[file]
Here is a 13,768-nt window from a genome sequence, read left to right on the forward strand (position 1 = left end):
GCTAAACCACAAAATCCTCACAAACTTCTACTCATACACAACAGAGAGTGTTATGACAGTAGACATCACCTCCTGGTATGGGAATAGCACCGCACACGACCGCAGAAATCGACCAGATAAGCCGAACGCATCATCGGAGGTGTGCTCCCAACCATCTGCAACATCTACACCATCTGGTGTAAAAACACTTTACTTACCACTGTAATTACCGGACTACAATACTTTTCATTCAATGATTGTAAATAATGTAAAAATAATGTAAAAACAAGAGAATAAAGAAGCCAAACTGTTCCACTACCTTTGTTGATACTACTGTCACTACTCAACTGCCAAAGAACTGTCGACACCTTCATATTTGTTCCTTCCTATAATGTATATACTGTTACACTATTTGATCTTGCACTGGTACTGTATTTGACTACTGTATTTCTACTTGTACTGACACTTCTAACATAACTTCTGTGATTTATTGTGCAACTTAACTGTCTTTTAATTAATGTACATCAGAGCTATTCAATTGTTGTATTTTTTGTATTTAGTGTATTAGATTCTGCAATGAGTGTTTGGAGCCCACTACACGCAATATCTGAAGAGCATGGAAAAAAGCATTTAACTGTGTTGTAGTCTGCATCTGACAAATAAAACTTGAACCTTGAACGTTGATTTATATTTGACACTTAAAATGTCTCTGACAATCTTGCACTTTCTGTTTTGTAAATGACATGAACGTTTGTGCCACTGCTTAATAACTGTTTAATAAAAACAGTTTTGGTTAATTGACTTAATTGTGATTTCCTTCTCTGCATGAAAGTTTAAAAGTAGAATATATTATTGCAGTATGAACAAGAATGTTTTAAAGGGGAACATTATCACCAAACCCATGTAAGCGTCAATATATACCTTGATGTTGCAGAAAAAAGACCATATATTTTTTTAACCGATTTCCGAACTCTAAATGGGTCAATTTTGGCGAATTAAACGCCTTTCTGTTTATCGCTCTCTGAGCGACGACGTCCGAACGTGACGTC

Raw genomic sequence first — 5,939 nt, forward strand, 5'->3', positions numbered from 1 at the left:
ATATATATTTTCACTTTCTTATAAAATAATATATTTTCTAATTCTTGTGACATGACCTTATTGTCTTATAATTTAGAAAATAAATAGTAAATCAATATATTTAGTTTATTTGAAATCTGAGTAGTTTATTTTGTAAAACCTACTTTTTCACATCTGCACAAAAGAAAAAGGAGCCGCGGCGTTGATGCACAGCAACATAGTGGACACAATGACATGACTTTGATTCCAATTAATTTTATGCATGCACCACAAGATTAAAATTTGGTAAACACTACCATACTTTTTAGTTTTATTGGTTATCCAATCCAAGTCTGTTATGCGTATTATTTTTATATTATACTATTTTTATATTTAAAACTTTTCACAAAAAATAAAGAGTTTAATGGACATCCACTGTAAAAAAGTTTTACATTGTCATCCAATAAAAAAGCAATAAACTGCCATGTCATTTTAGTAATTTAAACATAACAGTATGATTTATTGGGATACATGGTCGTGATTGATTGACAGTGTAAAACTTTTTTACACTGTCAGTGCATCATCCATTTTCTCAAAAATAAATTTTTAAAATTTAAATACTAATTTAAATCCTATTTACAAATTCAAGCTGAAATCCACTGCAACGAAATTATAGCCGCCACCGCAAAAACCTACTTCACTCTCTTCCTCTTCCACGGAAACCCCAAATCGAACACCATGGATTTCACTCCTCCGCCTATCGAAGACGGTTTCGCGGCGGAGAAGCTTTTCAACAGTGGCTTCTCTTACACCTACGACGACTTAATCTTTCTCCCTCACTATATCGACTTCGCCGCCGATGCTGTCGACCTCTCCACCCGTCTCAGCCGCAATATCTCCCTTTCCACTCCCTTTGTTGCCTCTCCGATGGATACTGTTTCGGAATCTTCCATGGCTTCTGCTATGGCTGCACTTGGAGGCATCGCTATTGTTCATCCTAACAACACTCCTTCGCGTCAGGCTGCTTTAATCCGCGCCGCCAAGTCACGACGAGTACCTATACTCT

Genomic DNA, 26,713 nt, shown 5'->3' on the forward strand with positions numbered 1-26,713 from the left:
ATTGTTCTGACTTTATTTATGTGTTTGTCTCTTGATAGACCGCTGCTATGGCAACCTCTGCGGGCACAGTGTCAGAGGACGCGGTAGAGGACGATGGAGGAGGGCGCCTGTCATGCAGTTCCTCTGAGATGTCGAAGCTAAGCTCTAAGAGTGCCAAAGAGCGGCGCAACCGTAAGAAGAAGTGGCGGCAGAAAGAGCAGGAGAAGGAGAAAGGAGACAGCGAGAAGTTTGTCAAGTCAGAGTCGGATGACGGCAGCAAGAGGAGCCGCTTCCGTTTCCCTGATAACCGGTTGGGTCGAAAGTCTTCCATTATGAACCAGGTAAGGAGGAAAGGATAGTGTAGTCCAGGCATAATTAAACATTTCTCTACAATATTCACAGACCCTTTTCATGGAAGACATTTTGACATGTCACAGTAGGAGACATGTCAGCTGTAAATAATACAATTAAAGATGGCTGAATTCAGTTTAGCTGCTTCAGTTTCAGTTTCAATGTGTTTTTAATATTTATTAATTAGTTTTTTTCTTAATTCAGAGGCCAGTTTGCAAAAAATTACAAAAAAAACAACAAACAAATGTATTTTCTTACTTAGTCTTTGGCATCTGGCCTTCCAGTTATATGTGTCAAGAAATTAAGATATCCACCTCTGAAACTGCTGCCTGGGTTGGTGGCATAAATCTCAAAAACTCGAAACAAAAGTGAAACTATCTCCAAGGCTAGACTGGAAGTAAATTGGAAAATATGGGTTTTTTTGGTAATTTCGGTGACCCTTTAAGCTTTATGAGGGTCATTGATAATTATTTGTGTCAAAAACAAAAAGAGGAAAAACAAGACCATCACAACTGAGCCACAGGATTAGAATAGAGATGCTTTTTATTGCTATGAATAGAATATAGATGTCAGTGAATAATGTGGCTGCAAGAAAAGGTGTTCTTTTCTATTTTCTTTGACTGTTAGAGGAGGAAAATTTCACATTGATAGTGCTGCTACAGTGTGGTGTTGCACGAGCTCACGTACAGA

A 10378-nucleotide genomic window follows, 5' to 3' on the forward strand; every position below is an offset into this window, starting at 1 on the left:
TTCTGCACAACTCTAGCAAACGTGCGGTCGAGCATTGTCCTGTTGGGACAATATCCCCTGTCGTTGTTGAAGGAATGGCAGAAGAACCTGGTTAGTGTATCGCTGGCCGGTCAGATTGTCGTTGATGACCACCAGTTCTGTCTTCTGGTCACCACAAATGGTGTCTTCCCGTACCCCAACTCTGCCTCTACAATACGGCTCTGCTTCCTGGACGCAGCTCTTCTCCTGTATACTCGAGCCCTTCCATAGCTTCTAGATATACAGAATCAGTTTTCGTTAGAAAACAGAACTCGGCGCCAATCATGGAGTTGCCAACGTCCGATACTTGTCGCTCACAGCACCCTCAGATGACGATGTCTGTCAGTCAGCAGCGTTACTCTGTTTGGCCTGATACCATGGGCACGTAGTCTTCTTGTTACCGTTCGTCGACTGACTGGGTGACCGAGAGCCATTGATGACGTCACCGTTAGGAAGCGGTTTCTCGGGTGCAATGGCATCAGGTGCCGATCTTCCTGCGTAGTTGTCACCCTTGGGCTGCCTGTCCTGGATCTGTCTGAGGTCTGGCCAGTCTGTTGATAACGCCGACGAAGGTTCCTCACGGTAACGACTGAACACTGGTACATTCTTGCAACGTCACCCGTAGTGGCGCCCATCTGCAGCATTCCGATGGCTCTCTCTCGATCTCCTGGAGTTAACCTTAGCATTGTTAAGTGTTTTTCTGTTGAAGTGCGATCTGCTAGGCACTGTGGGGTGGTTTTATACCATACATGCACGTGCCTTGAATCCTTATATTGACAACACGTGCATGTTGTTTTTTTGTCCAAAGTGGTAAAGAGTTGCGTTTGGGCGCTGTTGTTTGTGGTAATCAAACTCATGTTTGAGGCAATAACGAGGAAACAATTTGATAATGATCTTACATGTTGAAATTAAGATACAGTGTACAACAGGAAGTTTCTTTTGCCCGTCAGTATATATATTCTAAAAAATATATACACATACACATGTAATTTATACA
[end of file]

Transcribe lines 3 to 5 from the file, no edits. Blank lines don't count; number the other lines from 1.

Raw genomic sequence first — 5,939 nt, forward strand, 5'->3', positions numbered from 1 at the left:
ATATATATTTTCACTTTCTTATAAAATAATATATTTTCTAATTCTTGTGACATGACCTTATTGTCTTATAATTTAGAAAATAAATAGTAAATCAATATATTTAGTTTATTTGAAATCTGAGTAGTTTATTTTGTAAAACCTACTTTTTCACATCTGCACAAAAGAAAAAGGAGCCGCGGCGTTGATGCACAGCAACATAGTGGACACAATGACATGACTTTGATTCCAATTAATTTTATGCATGCACCACAAGATTAAAATTTGGTAAACACTACCATACTTTTTAGTTTTATTGGTTATCCAATCCAAGTCTGTTATGCGTATTATTTTTATATTATACTATTTTTATATTTAAAACTTTTCACAAAAAATAAAGAGTTTAATGGACATCCACTGTAAAAAAGTTTTACATTGTCATCCAATAAAAAAGCAATAAACTGCCATGTCATTTTAGTAATTTAAACATAACAGTATGATTTATTGGGATACATGGTCGTGATTGATTGACAGTGTAAAACTTTTTTACACTGTCAGTGCATCATCCATTTTCTCAAAAATAAATTTTTAAAATTTAAATACTAATTTAAATCCTATTTACAAATTCAAGCTGAAATCCACTGCAACGAAATTATAGCCGCCACCGCAAAAACCTACTTCACTCTCTTCCTCTTCCACGGAAACCCCAAATCGAACACCATGGATTTCACTCCTCCGCCTATCGAAGACGGTTTCGCGGCGGAGAAGCTTTTCAACAGTGGCTTCTCTTACACCTACGACGACTTAATCTTTCTCCCTCACTATATCGACTTCGCCGCCGATGCTGTCGACCTCTCCACCCGTCTCAGCCGCAATATCTCCCTTTCCACTCCCTTTGTTGCCTCTCCGATGGATACTGTTTCGGAATCTTCCATGGCTTCTGCTATGGCTGCACTTGGAGGCATCGCTATTGTTCATCCTAACAACACTCCTTCGCGTCAGGCTGCTTTAATCCGCGCCGCCAAGTCACGACGAGTACCTATACTCT

Genomic DNA, 26,713 nt, shown 5'->3' on the forward strand with positions numbered 1-26,713 from the left: